Ajay Devgan and Gracy Singh starrer Gangaajal is the story of an honest cop and his struggle to root out evils from the society.

The film opens with the appointment of Amit Kumar [Ajay Devgan] as the new Superintendent of Police of the district town of Tejpur by the banks of river Ganga in Bihar.

In this small and sleepy town, Amit comes across a good number of corrupt and debased characters like the tyrannical Sadhu Yadav and his debauched son Sundar who think of themselves as local kings of the area.

Inside the police station Amit finds police constables who turn a blind eye to everything around, one of them being the beedi-smoking corrupt DSP Bhurelal.

Once he settles down in his duty Amit tries to inject some honesty and dedication in the police staff, but only in vain. The dust of years of corruption and degeneration won’t be blown away so easily.

Only one policeman Bachcha Yadav draws inspiration from Amit and decides to transform his life and take an honest approach to everything. Meanwhile, Amit wins the confidence of couple of other policemen. But he can’t alleviate the disillusionment of townsmen with the corrupt and unjust police force.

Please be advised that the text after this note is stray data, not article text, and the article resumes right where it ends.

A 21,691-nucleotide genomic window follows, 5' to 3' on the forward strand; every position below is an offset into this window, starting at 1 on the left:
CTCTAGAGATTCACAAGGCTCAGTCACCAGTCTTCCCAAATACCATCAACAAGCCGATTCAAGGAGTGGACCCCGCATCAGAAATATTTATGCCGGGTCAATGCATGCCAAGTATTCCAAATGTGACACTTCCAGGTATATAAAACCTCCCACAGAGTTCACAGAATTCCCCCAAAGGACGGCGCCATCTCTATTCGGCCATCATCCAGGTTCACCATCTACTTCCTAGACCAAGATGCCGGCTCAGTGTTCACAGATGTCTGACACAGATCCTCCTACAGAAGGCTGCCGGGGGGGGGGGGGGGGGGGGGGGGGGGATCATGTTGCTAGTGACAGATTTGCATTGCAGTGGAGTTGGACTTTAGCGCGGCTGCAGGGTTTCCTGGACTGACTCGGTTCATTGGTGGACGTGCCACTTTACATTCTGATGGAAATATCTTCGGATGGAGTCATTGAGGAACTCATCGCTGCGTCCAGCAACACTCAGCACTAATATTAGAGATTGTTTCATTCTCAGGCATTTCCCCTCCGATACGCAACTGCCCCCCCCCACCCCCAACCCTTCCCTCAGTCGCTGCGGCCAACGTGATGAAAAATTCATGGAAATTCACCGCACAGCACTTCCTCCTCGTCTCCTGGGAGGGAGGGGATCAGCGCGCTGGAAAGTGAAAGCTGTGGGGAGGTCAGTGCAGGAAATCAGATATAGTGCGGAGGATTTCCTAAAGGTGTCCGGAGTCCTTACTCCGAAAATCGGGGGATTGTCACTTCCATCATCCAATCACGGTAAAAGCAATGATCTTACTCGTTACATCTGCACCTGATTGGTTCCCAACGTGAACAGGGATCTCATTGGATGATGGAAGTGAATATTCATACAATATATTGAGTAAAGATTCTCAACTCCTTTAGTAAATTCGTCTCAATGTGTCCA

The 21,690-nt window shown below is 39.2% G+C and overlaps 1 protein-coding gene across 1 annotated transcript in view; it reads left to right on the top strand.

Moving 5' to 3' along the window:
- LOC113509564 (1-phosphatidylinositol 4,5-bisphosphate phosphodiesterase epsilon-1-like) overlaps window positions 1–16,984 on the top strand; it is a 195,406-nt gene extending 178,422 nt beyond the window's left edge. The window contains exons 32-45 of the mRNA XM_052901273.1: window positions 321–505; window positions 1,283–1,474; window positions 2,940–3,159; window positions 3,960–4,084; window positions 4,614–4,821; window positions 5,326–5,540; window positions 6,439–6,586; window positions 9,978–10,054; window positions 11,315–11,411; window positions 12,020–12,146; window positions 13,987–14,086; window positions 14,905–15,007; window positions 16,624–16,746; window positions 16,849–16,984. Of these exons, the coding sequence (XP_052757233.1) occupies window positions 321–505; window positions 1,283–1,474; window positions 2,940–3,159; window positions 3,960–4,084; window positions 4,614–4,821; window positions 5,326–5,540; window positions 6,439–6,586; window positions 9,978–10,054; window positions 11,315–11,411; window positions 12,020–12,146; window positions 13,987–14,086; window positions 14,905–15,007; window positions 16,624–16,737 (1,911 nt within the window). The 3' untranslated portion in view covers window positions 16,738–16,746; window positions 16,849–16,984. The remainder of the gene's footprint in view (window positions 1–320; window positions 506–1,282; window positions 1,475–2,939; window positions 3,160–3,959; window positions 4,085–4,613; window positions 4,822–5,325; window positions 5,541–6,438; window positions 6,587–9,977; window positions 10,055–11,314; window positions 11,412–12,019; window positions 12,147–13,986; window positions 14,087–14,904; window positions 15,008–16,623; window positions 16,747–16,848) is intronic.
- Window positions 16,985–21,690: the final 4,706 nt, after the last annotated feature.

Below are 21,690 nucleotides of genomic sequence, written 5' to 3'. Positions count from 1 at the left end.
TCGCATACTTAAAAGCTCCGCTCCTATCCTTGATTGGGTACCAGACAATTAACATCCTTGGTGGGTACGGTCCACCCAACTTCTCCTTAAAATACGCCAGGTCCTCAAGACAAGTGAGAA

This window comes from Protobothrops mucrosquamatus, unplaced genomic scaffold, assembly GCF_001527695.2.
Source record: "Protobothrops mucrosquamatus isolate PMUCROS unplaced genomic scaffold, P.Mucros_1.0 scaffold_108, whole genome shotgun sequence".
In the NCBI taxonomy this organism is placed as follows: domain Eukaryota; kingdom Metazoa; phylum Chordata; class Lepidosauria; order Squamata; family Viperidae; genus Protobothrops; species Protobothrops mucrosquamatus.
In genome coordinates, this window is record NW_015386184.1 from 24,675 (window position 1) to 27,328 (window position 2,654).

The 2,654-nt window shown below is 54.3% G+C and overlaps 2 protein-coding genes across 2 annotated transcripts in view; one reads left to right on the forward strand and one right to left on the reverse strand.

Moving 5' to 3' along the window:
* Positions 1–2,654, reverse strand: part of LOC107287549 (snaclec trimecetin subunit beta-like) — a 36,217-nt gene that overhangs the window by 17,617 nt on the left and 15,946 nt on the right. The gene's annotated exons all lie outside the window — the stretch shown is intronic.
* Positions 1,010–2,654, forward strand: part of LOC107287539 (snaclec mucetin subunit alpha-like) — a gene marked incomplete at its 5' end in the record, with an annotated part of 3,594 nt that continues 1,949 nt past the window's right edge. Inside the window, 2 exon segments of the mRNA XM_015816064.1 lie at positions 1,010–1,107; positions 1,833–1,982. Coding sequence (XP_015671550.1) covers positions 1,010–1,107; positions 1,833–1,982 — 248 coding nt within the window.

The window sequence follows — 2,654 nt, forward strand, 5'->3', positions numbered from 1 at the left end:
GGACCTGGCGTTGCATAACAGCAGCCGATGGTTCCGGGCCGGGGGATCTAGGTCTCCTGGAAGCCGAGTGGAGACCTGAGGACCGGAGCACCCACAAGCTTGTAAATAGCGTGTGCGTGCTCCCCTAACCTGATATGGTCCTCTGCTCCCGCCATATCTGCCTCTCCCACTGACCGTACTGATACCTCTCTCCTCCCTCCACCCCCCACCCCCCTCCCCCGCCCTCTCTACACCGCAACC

When the going gets tough for Amit, his wife, Anuradha [Gracy Singh], acts as his morale booster and conscience keeper. She is deeply troubled by what is happening around her and questions him at every step. A disturbed and frustrated Amit withdraws from her.

Meanwhile, the frustration of the local people and goons keeps brewing. Some of Amit’s subordinates vent their frustrations on two of Sundar’s cronies in police lock-up by blinding them with acid.

Following this incident Amit becomes a social crusader than cop. What ensues is the battle between the evil and good in which many lives are put on line.

Directed by Prakash Jha Gangaajal is a grim and dark movie with no zing quotient. The movie is completely void of any light moments, or romance (except one song). There is also a strong dose of blood and gore along with frequent usage of abuses and expletives.

Jha relies heavily on realistic depiction of the story to the point that entertainment value takes a backseat. In fact, the director has incorporated some true incidents (Bhagalpur blindings of 1979-1980 when 30 undertrials were blinded by policemen) in the film to make it look different from others of its ilk.

While the initial reels of the movie captivate a viewer with the introduction of a new character every ten minutes, the pace drops in the second half when the story gets into the same-old good versus bad stereotype. Even the symbolism of acid being described as the gangaajal used to cleanse the system does not filter through the confusion of the post-interval mayhem.

Ajay Devgan gives a scintillating performance as the cop who is hell bent on cleaning the system. His intense persona and his facial expressions (with the look of despair and then hope) really make him stand out in the movie. Gracy Singh on the other hand goes unnoticed in a role that relegates her to the sidelines.